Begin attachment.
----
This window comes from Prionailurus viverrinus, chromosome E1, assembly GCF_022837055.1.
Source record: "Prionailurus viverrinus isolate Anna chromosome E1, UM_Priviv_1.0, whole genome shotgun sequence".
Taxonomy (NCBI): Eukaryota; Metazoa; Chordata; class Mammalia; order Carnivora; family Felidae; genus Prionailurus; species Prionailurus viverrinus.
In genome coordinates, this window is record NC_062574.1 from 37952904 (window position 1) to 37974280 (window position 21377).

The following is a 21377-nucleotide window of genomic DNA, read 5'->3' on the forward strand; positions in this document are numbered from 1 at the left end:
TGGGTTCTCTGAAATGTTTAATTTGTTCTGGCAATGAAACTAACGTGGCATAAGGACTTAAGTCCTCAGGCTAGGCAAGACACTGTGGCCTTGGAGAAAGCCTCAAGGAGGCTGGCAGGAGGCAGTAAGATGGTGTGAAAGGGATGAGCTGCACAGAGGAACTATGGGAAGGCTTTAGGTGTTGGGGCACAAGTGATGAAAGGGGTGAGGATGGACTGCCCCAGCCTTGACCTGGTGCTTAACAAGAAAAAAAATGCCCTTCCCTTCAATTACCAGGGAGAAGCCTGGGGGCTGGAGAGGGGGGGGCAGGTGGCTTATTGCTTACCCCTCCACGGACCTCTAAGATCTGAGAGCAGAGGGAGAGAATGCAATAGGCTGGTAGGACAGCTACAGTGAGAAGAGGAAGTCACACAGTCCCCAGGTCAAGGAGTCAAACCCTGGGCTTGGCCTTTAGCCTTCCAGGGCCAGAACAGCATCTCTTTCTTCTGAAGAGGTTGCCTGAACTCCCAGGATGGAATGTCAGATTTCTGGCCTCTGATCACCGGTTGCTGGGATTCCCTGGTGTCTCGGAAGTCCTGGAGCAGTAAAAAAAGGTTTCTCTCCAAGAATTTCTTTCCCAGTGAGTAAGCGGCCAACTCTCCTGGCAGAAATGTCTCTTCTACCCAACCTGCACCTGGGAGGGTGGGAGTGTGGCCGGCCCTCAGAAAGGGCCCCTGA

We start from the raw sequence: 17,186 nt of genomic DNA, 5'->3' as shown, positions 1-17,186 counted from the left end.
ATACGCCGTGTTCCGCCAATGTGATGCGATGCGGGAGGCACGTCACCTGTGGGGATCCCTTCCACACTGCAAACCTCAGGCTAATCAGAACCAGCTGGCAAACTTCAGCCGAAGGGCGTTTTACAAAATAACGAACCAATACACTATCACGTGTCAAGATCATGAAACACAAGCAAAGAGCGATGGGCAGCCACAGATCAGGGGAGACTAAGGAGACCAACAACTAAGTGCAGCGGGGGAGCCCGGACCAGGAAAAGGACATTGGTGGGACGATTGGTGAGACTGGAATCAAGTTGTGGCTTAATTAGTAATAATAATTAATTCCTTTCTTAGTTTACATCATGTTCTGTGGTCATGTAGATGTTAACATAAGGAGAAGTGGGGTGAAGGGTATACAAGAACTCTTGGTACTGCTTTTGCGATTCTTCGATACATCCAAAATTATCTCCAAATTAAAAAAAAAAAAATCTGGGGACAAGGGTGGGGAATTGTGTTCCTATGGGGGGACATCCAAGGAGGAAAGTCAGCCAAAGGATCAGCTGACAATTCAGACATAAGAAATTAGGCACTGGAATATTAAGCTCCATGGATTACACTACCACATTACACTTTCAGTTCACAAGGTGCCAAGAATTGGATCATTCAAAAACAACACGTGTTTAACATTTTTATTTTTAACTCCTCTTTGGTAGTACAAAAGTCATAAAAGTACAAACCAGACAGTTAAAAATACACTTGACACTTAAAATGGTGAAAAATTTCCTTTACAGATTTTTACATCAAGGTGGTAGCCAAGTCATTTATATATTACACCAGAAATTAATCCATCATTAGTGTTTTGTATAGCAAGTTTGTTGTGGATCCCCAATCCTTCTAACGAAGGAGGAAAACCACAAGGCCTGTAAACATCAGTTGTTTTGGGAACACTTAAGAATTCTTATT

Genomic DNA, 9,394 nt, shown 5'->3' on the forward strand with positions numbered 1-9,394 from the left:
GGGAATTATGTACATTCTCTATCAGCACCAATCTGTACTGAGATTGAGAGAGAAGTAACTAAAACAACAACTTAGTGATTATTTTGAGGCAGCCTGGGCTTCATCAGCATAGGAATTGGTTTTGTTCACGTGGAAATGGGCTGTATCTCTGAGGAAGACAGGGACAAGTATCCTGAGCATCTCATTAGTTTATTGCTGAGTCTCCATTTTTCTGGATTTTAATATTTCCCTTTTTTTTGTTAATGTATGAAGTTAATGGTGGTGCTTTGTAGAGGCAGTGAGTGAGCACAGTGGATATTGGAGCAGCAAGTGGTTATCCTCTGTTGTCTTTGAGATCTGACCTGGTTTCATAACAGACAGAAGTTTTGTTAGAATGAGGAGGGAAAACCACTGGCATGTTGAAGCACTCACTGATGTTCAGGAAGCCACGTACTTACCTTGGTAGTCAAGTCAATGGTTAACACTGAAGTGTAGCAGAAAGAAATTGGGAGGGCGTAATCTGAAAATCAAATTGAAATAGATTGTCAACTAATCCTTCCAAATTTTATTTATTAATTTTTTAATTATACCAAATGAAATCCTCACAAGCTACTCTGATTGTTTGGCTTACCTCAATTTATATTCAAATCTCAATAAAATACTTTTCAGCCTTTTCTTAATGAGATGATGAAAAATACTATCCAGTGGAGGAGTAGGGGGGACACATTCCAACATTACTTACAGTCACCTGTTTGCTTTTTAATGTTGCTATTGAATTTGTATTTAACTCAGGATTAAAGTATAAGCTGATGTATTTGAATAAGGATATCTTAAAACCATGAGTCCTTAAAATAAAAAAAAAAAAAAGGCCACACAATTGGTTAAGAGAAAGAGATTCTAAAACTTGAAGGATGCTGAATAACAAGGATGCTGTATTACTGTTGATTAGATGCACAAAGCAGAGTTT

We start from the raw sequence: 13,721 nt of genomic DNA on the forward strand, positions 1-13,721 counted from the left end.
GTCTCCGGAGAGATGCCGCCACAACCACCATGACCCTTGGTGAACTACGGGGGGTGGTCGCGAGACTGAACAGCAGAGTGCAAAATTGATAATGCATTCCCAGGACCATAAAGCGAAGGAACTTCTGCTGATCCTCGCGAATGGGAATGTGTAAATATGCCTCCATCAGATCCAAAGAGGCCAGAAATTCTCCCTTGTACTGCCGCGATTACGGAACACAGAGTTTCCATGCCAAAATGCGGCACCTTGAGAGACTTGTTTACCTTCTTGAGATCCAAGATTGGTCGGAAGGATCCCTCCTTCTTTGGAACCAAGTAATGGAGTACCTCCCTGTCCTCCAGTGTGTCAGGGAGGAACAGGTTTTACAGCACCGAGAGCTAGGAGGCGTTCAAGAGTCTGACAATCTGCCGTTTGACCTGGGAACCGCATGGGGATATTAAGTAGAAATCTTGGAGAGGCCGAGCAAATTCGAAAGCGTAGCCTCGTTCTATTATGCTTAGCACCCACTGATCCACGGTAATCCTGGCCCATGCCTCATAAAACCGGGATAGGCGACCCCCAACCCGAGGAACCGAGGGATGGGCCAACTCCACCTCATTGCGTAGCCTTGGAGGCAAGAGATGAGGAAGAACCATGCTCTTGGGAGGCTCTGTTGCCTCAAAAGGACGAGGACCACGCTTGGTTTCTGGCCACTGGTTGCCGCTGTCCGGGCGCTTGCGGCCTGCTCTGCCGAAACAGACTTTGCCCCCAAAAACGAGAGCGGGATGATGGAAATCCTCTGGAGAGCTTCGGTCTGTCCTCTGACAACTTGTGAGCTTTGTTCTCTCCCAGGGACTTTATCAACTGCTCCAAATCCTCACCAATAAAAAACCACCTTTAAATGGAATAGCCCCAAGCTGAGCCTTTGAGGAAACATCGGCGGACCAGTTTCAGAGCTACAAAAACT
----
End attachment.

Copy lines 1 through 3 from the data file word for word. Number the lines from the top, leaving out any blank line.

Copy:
This window comes from Prionailurus viverrinus, chromosome E1, assembly GCF_022837055.1.
Source record: "Prionailurus viverrinus isolate Anna chromosome E1, UM_Priviv_1.0, whole genome shotgun sequence".
Taxonomy (NCBI): Eukaryota; Metazoa; Chordata; class Mammalia; order Carnivora; family Felidae; genus Prionailurus; species Prionailurus viverrinus.